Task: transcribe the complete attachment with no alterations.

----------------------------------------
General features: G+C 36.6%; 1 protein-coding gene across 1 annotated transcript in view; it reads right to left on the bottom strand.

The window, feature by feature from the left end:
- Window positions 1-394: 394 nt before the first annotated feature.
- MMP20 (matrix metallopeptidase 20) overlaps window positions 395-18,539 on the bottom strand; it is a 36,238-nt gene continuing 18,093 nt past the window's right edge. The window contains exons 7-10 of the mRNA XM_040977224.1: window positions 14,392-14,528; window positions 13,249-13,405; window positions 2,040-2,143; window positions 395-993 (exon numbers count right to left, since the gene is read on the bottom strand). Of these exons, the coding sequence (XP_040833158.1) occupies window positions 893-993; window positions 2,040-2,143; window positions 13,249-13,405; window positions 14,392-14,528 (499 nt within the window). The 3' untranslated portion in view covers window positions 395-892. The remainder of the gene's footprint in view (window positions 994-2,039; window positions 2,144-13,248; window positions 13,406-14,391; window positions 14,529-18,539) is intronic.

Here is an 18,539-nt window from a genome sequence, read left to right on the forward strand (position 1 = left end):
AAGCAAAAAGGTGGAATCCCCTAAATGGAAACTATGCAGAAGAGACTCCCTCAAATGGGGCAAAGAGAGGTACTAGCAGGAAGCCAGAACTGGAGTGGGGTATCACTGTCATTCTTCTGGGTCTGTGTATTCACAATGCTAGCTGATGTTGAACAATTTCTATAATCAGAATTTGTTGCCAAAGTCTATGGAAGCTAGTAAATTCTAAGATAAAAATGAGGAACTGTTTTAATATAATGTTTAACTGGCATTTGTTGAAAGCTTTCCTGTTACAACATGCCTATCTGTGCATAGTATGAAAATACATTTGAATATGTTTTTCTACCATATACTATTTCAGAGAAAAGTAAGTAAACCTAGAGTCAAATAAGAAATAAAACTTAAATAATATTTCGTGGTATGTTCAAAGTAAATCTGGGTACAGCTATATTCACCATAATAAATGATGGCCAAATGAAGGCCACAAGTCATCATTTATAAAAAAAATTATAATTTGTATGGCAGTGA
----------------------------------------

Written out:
General features: G+C 36.6%; 1 protein-coding gene across 1 annotated transcript in view; it reads right to left on the bottom strand.

The window, feature by feature from the left end:
- Window positions 1-394: 394 nt before the first annotated feature.
- MMP20 (matrix metallopeptidase 20) overlaps window positions 395-18,539 on the bottom strand; it is a 36,238-nt gene continuing 18,093 nt past the window's right edge. The window contains exons 7-10 of the mRNA XM_040977224.1: window positions 14,392-14,528; window positions 13,249-13,405; window positions 2,040-2,143; window positions 395-993 (exon numbers count right to left, since the gene is read on the bottom strand). Of these exons, the coding sequence (XP_040833158.1) occupies window positions 893-993; window positions 2,040-2,143; window positions 13,249-13,405; window positions 14,392-14,528 (499 nt within the window). The 3' untranslated portion in view covers window positions 395-892. The remainder of the gene's footprint in view (window positions 994-2,039; window positions 2,144-13,248; window positions 13,406-14,391; window positions 14,529-18,539) is intronic.

Here is an 18,539-nt window from a genome sequence, read left to right on the forward strand (position 1 = left end):
AAGCAAAAAGGTGGAATCCCCTAAATGGAAACTATGCAGAAGAGACTCCCTCAAATGGGGCAAAGAGAGGTACTAGCAGGAAGCCAGAACTGGAGTGGGGTATCACTGTCATTCTTCTGGGTCTGTGTATTCACAATGCTAGCTGATGTTGAACAATTTCTATAATCAGAATTTGTTGCCAAAGTCTATGGAAGCTAGTAAATTCTAAGATAAAAATGAGGAACTGTTTTAATATAATGTTTAACTGGCATTTGTTGAAAGCTTTCCTGTTACAACATGCCTATCTGTGCATAGTATGAAAATACATTTGAATATGTTTTTCTACCATATACTATTTCAGAGAAAAGTAAGTAAACCTAGAGTCAAATAAGAAATAAAACTTAAATAATATTTCGTGGTATGTTCAAAGTAAATCTGGGTACAGCTATATTCACCATAATAAATGATGGCCAAATGAAGGCCACAAGTCATCATTTATAAAAAAAATTATAATTTGTATGGCAGTGA